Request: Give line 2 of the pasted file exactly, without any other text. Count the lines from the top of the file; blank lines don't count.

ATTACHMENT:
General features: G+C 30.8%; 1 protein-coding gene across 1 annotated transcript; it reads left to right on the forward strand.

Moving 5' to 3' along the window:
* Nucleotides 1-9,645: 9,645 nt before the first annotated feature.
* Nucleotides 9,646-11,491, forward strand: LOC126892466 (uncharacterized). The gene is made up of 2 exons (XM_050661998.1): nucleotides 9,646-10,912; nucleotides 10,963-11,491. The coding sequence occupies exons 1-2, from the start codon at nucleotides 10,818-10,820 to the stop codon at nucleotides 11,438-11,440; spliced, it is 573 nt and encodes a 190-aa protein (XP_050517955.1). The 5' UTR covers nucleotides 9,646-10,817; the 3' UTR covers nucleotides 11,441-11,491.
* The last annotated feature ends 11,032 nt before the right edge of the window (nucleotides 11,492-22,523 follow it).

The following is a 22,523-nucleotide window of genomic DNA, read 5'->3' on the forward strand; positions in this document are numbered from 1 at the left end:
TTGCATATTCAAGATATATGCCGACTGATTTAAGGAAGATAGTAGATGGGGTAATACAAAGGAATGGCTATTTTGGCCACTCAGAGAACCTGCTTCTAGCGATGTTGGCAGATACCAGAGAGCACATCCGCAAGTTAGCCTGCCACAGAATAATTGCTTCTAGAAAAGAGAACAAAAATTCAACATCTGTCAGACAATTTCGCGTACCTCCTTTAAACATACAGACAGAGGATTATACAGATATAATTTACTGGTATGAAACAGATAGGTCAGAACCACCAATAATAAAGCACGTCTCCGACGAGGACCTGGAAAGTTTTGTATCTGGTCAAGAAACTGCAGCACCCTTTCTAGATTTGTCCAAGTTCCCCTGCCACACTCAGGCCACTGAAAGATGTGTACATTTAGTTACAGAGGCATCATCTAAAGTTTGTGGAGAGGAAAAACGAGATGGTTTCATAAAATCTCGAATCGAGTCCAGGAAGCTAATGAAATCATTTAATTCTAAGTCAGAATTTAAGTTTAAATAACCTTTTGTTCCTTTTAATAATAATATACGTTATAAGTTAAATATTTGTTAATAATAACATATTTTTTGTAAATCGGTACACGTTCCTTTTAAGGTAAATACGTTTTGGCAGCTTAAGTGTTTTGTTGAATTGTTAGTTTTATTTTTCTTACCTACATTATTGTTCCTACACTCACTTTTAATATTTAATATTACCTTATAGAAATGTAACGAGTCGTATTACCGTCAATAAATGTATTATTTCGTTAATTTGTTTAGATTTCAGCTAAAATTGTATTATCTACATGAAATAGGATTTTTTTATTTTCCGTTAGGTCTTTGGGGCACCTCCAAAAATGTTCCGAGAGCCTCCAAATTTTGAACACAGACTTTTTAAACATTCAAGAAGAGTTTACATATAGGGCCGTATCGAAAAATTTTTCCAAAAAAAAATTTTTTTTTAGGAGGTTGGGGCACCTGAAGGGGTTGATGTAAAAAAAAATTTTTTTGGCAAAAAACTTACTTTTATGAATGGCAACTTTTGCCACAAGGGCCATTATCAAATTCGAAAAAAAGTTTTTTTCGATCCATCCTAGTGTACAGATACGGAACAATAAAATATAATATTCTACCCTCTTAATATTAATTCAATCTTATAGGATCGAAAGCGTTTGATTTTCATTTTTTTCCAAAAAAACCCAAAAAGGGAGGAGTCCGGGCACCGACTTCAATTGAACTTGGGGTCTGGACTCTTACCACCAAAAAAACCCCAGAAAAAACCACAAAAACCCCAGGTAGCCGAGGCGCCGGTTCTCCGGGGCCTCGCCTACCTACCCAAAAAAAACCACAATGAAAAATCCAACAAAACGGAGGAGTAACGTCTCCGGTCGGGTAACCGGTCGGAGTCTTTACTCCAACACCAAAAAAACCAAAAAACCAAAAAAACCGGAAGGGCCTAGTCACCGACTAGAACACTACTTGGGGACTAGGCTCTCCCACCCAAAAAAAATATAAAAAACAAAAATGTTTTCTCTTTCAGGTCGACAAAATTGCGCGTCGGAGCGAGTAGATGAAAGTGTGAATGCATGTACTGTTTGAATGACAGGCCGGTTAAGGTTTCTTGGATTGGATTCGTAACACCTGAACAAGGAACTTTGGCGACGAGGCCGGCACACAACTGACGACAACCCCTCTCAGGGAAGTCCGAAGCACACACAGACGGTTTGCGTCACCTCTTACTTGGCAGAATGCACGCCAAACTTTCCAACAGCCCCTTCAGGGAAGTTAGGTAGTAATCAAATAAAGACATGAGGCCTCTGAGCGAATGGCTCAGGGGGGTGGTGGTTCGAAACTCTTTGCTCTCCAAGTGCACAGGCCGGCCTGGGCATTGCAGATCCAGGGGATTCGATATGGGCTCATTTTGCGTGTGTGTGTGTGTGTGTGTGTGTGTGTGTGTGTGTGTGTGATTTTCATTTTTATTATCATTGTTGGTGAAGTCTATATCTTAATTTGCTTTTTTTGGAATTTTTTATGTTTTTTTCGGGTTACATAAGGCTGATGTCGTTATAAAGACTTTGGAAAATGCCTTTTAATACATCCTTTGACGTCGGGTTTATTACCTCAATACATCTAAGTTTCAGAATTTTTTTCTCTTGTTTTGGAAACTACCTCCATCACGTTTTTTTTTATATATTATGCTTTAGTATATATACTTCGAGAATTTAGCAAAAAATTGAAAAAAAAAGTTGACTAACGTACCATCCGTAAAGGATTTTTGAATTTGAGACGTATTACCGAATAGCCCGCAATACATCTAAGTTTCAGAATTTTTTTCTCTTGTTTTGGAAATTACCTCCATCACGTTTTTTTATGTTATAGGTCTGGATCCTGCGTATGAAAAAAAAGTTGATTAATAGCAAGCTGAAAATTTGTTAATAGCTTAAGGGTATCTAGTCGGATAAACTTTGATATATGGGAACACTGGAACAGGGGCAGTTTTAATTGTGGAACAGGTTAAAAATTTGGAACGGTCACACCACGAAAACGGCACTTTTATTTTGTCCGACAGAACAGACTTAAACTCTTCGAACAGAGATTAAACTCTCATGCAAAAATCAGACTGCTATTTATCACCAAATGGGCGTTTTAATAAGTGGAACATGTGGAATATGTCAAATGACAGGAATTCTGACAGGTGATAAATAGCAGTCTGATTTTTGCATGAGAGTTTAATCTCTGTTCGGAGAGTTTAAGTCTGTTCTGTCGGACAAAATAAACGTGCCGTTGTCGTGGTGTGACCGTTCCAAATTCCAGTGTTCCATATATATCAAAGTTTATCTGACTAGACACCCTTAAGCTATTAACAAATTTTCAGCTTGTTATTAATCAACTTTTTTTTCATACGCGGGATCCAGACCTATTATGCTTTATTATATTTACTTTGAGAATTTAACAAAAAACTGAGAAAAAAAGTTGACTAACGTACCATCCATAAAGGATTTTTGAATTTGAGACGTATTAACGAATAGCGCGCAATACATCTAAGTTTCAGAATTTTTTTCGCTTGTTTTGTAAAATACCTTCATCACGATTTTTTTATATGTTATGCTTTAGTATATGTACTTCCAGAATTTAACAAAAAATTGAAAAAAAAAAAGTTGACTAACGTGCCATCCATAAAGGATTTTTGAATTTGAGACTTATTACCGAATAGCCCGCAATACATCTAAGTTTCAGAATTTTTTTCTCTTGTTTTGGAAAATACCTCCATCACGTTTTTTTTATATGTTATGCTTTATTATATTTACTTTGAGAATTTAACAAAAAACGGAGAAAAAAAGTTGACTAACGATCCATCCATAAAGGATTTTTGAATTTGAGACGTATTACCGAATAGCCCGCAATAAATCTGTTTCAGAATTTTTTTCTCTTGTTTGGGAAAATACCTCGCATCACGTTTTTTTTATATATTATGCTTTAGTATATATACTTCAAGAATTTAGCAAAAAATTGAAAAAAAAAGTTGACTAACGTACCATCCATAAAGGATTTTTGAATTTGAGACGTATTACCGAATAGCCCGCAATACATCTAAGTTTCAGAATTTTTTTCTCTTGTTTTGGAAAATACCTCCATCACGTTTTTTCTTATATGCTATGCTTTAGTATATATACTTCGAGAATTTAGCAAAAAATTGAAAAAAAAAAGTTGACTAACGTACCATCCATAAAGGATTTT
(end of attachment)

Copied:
Moving 5' to 3' along the window: